Nuclear Magnetic Resonance (NMR) spectrometers (aka. Hidden Force Looking Machines) use very large magnets to help study the structure of chemical molecules.
When molecules are inside a magnetic field, they behave in a similar way to tiny bells which can interact with radio waves. ‘Hitting’ the molecules using a short radio signal causes the molecules to ‘ring’ producing a signal which can be detected by the NMR spectrometer. The signal produced by the molecules looks very similar to the shape made by the sound of a bell - the difference is that the NMR signal is detected as an electrical signal by the spectrometer, whilst the bell produces sound waves.
When you hit a bell, the ringing sound produced is made up of several different frequencies (different musical notes) which combine to give the characteristic sound of a bell. Your ear can identify these different frequencies and give you an idea of what sort of size and shape the bell is, just based on the noise that it makes – for example a small hand bell (click to listen) makes a very different noise to Big Ben (click to listen)!
In the same way as our ears can tell the difference between the sounds of the two different bells, the NMR spectrometer can use the signal produced by the molecules to separate out the different frequencies produced by different bits of the molecule. The Chemist (eg. me!) can then use this information to help work out what the molecule looks like.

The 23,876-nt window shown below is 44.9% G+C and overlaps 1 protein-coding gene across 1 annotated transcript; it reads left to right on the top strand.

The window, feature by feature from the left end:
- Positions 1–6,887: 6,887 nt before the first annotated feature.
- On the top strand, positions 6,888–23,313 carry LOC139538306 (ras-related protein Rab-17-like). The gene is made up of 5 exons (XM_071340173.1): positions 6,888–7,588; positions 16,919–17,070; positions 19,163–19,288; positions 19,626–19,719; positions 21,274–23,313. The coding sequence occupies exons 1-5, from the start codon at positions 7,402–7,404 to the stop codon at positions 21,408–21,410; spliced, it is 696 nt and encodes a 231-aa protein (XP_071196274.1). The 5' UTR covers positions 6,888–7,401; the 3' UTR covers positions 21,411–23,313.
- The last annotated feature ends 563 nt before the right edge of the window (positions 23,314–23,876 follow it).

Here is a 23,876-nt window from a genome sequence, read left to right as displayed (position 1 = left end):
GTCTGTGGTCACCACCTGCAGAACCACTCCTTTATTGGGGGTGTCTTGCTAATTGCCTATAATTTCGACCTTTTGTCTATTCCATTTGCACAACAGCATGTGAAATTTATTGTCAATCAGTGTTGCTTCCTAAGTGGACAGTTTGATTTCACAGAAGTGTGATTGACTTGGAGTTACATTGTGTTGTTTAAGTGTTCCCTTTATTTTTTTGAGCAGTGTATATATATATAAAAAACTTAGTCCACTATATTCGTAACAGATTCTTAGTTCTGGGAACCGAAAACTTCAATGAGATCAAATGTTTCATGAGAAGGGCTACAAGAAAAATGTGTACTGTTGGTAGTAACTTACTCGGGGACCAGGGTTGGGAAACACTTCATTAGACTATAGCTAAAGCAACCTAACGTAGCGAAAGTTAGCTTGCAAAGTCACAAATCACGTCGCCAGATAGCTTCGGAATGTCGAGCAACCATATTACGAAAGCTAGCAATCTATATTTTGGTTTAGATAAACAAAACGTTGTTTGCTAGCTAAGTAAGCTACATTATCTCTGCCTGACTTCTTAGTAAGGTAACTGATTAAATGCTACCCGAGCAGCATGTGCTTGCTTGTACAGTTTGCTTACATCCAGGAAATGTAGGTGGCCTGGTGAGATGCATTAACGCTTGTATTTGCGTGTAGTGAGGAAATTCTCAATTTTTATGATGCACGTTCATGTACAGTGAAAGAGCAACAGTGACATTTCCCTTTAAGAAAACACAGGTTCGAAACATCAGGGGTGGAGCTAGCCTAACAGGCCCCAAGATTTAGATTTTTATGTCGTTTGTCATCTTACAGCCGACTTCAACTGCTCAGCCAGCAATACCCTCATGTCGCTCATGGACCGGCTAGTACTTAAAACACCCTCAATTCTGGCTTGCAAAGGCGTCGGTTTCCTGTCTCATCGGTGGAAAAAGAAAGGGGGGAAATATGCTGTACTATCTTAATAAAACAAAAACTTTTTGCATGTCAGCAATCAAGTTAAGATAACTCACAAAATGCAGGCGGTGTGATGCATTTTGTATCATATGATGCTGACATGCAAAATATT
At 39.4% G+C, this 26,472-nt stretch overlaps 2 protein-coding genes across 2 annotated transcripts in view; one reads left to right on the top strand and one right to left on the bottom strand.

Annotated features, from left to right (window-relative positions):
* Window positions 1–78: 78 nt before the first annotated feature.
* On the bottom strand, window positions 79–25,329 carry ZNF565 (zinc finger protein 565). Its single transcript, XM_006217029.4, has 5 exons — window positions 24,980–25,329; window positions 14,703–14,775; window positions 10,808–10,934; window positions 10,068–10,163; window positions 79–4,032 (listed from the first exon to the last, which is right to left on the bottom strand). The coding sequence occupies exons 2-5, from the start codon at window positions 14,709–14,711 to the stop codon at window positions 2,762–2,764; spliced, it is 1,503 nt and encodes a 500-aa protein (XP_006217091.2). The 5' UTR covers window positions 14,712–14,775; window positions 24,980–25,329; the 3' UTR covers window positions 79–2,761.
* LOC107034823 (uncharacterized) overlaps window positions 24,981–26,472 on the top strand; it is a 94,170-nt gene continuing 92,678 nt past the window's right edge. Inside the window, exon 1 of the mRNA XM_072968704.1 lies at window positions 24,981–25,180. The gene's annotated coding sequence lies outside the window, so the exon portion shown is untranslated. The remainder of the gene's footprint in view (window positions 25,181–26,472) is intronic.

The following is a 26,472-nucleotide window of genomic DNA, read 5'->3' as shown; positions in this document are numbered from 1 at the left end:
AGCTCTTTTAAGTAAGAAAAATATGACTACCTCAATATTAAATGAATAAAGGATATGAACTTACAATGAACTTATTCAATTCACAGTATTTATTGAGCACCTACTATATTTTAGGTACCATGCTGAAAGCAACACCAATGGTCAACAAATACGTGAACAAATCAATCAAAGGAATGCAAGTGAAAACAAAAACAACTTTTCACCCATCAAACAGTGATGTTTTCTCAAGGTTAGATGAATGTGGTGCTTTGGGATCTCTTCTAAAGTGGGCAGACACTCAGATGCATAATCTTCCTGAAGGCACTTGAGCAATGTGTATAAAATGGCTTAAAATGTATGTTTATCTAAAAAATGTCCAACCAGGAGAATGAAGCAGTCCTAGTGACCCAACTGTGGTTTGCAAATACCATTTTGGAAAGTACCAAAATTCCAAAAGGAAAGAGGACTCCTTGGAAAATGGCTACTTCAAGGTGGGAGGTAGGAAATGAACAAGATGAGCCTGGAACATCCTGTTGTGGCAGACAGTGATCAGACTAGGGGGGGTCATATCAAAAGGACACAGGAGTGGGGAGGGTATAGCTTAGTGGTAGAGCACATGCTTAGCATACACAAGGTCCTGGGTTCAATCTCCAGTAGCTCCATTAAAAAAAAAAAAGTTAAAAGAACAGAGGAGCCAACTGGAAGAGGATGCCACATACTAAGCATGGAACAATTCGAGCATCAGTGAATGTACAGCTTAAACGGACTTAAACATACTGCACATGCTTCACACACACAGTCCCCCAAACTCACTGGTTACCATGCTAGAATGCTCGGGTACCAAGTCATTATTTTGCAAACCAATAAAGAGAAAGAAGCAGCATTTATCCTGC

Depending on how complicated the molecule is, the signal produced may be made up of just one frequency, or several different frequencies all mixed together. A small, simple molecule like Methanol will tend to have only one or two frequencies, whilst a more complicated molecule like Phenacetin will have lots of different frequencies all mixed together.
Since the signals produced by the molecules are very similar to a sound wave it is actually possible to play the NMR signal back allowing us to listen to what our chemicals look like1 (just for fun!). This basically means that we are using the NMR spectrometer as a very big (and very expensive) radio set. One way to do this would just be to connect a speaker directly to the spectrometer and listen to the electrical signals coming off,2 but since I would probably get in trouble if I start messing around with the expensive equipment I have used this bit of software instead, which does the same job.
Methanol (click to listen)
Phenacetin (click to listen)
Because each different molecule interacts with the radio waves at different frequencies (think different sized bells) this means that each molecule can be made to ‘sing’ a different musical note.
Once we have reached this stage, there really is only one logical conclusion:
With thanks to the Pacific Lutheran University FTNMR FID Archive for supplying NMR data used to create this video.
1Yes, this sentence does make sense if you think about it.
2This used to be a very common way of checking instrument settings, requiring ‘not more than half an hour of soldering and wiring’: https://www.chemie.uni-erlangen.de/bauer/music5.html
Andrew is working towards his PhD on "Biogenic Alcohols and Sugars as Sustainable Reductants: A Combined Spectroscopic and Theoretical Approach to the Development of New Homogeneous Catalysts for Dehydrogenation, Hydrogen Transfer and Reverse Water-Gas-Shift Chemistry" with Dr Ulrich Hintermair, Dr Antoine Buchard and Dr John Lowe.